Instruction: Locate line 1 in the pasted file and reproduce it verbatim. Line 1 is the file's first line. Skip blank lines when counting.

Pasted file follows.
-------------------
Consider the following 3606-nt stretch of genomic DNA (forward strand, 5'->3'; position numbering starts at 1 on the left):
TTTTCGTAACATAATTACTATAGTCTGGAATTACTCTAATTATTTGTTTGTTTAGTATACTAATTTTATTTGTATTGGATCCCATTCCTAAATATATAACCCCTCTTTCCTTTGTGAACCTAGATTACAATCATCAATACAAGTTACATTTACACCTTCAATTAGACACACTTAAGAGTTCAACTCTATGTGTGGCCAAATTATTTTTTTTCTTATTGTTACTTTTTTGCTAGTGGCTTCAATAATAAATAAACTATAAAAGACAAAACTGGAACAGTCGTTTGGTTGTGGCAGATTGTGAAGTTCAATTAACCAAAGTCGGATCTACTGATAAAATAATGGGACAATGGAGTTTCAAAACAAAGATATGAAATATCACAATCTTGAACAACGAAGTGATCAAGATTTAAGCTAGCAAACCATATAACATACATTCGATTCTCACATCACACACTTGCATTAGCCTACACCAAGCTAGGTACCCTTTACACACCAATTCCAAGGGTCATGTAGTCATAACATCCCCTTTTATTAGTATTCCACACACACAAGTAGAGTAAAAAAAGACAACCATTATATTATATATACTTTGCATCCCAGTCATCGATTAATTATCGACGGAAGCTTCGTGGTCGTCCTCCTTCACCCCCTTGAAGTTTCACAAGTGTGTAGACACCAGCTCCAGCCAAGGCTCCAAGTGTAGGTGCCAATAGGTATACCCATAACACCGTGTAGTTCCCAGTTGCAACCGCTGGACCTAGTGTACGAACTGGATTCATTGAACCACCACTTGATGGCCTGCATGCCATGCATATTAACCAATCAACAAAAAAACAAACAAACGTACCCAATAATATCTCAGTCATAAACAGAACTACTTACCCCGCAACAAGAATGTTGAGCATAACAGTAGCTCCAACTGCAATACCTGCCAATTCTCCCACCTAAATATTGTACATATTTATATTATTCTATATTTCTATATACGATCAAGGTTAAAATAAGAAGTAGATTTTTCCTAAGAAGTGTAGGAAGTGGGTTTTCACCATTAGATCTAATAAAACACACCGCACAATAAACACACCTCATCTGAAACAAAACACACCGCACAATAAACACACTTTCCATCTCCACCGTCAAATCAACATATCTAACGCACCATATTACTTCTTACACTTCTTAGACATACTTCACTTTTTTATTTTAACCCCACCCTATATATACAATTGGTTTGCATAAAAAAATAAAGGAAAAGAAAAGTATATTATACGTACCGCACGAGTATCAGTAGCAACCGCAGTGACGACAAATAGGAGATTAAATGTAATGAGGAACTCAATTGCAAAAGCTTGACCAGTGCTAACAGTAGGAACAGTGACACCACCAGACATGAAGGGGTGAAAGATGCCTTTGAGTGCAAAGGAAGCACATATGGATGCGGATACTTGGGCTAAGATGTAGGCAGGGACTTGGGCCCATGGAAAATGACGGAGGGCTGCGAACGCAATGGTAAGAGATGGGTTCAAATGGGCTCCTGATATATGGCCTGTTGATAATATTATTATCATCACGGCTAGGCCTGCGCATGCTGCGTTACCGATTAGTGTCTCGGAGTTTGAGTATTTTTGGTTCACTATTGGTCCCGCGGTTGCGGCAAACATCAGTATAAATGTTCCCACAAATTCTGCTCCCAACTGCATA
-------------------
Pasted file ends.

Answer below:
Consider the following 3606-nt stretch of genomic DNA (forward strand, 5'->3'; position numbering starts at 1 on the left):